So, one of the more positive things about all this time at home is that we have technology that makes it more bearable. Namely, I'm thinking of streaming services. Being dual income, no kids makes it not only affordable, but nearly compulsory for us to have Amazon Prime, Hulu and Netflix. So we do. I also have Disney Plus, and I need to cancel it - because we never use it, and I've watched Hamilton once. Put that on the to-do list.
Anyway, since theaters are closed, movies are all streaming these days, and I don't actually hate that. To the contrary - I find it enjoyable. I always get the seat I want, the concessions are cheaper, the bathrooms are more accessible and are cleaner. Plus, I can wear my bathrobe - which is really only otherwise encouraged at midnight showings of The Big Lebowski. Side bar - once they had one of those here in Nashville at the Belcourt. Matt went as The Dude, and I went as Walter Sobchak. It was epic.
Anyway, there is a movie I had been reading about, hearing about on social media, and so I decided to give it a watch.
The Happiest Season is a holiday rom-com featuring (hang on to your hats) two women! Lesbians! Christmas Lesbians!
The opening credits show, by way of simple animations, the meet-cute and relational evolution of Harper and Abby.
Harper (MacKenzie Davis) is a journalist in Pittsburgh, Abby (Kristen Stewart) is getting her PhD. in Art History at Carnegie Mellon. It's about a week before Christmas, and in a moment of makeout bliss, Harper invites Abby (whose parents died ten years prior) to come home with her for Christmas. Abby says yes, and we cut to Abby and her best friend picking up an engagement ring - really pretty - yellow gold, emerald cut diamond. It must pay well to be getting a PhD in art history. She tells her best friend (played by Dan Levy, who like his father before him, can do no wrong) that she's going to get Harper's father's blessing and propose on Christmas morning. Which is adorbs.
Then Harper drops the bomb in the car ride to Mom and Dad's: she hasn't told them she's out. They think that Abby is her roommate. In spite of this, Harper manages to cajole Abby into maintaining the charade for a few days, as Daddy's mayoral campaign has the house in upheaval. She'll tell them right after the holidays.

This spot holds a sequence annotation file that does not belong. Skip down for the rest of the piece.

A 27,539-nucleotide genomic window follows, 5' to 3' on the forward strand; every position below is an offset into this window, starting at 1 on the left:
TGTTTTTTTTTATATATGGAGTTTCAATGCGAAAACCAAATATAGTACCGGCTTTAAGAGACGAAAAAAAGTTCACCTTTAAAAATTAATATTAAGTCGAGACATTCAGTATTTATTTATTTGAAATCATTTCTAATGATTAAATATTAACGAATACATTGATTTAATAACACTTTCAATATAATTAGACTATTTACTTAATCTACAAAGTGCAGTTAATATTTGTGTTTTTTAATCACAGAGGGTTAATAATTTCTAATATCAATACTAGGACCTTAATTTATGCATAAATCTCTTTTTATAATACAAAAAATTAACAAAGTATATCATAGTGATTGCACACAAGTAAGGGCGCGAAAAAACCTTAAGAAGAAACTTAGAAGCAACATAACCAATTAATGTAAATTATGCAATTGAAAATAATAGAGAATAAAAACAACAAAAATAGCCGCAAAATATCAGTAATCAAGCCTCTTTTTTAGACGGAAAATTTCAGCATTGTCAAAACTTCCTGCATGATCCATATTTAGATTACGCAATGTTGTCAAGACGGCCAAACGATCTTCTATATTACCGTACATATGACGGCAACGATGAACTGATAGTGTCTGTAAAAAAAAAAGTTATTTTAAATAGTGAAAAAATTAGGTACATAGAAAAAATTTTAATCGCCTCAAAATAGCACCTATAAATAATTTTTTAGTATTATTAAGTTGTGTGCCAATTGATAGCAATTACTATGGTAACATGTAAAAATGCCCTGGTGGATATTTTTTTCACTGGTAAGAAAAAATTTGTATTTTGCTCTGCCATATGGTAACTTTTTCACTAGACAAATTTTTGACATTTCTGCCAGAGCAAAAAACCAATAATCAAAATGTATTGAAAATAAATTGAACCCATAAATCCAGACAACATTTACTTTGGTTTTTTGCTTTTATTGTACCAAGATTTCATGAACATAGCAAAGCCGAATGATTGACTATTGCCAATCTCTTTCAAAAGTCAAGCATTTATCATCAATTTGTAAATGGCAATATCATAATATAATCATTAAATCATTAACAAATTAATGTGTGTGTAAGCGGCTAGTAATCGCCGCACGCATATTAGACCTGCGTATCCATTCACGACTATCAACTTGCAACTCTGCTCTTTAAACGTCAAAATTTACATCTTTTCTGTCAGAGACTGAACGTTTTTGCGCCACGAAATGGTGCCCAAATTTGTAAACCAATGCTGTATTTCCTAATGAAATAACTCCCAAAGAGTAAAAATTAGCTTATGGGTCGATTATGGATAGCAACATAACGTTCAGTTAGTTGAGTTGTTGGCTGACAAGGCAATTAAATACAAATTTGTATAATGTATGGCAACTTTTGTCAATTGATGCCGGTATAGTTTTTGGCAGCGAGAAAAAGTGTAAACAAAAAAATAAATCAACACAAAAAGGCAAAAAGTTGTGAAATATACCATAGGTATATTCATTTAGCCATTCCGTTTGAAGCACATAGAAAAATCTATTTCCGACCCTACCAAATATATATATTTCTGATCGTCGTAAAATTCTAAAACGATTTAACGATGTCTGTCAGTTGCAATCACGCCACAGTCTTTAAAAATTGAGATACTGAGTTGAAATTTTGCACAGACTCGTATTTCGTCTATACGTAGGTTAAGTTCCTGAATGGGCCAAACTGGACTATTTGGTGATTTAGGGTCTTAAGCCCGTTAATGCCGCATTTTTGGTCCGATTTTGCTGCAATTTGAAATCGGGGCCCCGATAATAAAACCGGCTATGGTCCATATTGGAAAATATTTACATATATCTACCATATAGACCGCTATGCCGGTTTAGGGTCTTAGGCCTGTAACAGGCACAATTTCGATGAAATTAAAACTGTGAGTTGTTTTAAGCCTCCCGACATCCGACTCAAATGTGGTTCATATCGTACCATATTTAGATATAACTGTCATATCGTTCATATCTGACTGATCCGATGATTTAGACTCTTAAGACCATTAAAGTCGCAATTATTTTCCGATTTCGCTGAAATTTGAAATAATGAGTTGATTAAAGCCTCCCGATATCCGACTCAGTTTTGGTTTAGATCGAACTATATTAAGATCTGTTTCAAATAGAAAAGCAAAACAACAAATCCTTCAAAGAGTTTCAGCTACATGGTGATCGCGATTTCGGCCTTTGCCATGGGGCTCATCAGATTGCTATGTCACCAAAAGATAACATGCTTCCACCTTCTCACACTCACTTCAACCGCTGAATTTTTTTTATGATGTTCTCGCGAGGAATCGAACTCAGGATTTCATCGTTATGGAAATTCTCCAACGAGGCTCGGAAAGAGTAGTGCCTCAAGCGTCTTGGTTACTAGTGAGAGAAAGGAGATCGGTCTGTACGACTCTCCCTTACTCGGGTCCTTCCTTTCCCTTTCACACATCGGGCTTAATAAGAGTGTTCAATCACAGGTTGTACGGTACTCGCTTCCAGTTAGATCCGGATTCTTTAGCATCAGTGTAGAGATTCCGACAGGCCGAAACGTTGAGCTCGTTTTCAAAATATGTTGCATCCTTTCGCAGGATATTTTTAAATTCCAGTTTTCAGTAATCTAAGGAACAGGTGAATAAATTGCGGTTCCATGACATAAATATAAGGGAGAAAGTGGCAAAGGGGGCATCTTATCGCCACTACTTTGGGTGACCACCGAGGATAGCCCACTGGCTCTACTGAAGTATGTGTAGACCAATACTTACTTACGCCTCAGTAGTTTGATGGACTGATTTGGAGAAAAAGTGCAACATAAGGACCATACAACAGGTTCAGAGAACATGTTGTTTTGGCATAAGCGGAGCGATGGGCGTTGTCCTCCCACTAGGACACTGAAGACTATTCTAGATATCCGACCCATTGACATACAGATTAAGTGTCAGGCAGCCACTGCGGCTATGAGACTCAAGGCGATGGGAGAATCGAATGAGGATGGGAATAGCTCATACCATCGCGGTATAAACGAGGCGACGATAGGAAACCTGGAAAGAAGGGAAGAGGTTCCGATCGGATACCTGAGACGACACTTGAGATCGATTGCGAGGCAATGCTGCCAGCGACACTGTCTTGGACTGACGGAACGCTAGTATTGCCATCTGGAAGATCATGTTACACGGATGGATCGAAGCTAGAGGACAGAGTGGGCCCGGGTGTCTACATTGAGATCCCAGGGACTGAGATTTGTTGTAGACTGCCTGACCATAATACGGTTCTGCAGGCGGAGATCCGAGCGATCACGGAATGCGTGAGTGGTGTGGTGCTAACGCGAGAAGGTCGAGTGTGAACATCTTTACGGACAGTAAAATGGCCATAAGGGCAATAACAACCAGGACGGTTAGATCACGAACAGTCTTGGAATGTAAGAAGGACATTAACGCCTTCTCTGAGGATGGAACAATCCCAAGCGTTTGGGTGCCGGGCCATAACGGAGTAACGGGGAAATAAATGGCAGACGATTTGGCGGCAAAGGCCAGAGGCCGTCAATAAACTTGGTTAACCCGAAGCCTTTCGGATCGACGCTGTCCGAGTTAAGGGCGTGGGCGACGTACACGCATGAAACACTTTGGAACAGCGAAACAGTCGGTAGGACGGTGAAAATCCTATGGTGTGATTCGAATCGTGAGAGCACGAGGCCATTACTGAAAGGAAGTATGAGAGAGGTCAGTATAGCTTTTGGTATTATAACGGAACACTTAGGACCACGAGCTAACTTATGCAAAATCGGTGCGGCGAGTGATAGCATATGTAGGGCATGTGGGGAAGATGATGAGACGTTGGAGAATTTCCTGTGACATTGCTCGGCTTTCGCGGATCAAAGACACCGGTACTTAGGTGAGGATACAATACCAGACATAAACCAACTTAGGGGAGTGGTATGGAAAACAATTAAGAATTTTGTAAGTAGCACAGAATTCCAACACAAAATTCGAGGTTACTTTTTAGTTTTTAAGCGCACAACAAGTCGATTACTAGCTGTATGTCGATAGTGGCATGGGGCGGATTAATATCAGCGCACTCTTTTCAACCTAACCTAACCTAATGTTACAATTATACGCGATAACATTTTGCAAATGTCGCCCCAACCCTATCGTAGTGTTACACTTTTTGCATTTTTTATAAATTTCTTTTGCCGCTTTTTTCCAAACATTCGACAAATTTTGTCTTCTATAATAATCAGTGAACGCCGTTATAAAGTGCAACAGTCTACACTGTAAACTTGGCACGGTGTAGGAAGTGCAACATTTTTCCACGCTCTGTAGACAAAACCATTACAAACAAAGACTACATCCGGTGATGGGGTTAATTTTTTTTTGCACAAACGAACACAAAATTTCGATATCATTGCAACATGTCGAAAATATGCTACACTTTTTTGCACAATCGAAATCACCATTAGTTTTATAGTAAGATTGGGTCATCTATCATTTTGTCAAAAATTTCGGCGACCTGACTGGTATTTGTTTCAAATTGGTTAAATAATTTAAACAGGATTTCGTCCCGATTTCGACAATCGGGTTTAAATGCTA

Hilarity and heartbreak ensue. Exes pop up in awkward places, sibling engage in rivalry, privacy is compromised, accidental shoplifting occurs, and everyone gets what they want at the end, without having to compromise too much.
Aubrey Plaza (Harper's ex), Mary Holland (Harper's sister) and Dan Levy (Abby's best friend) were the standouts. I love Mary Steenburgen, but she's better when she doesn't have to be so contained. She was DELIGHTFUL in Last Man On Earth because as a drinky, don't-give-a-damn, post-apocalyptic woman, she could really move around in her character. Here, as Harper's mother, her character was kind of one note. And not that great of a note, either. Not her fault - and I understand the writing choice - you have to use shorthand to get the point across.
All of that to say, I wanted to love it more than I did. I think I was looking for something with as much humor and heart as Schitt's Creek, and let's be fair - that's a tough act to follow. I just completed the final season, and there were tears.
Anyway, The Happiest Season was Hallmark-level Christmas entertainment - not terrible, not that good, and a pleasant enough way to pass time. I do give props to Clea DuVall, who was behind it. I loved her in But I'm A Cheerleader - which I think was a much more important look at the whole "coming out" theme.
All of this is easy for me to say, because I've never had to defend my heterosexuality. I have had to defend poor choices in dating material, but that's a universal feature of dating, is it not?
To quote Mary Holland's character in the film, "I am an ally."
Will I watch it again? Probably not - but I am glad it exists because it is there for the people who relate to it.
My Christmas go-to is A Christmas Story. It's just who I am. Stuck in nostalgia in the midwest in the 1940s. Melinda Dillon is a treasure, and so much of the dialog has made it into my daily life. Triple dog dares, Oh fuuuuudge. You'll shoot your eye out. Bumpus Hounds.
But Die Hard has merit. Miracle on 34th Street is amazing. I can pass on National Lampoon's Christmas Vacation. Sure, it's funny, but it is frantic enough that I find it stressful. Plus, National Lampoon's Vacation was perfect - why try and out-do that?
To each his own. But if you like Kristen Stewart or Aubrey Plaza, watch this movie. If you ever wondered what a love child of Emily Blunt and Juliette Lewis would look like, take a strong gander at Mackenzie Davis. If you want to see the naked desperation of someone who just wanted to be included, watch Mary Holland's performance. If you enjoy watching an impeccably dressed Mary Steenburgen do the best with what she's given, this is the movie for you.
Don we now, our gay apparel. Fa-la-la-la-la-la. Et cetera.
A sidebar of my own: in an interview for the Bullseye podcast Eugene Levy said that when Dan came to him with the first script for Schitt's Creek he was afraid to read them because "what if it wasn't good?" It's so sweet that he didn't want to hurt his son's feelings but we are so lucky both that the script was good and the elder Levy did read it.
Anyway I'm tickled to see some Christmas movies with LGBT characters even if this does sound like it's borrowed a bit from The Birdcage, but without Nathan Lane's John Wayne impersonation.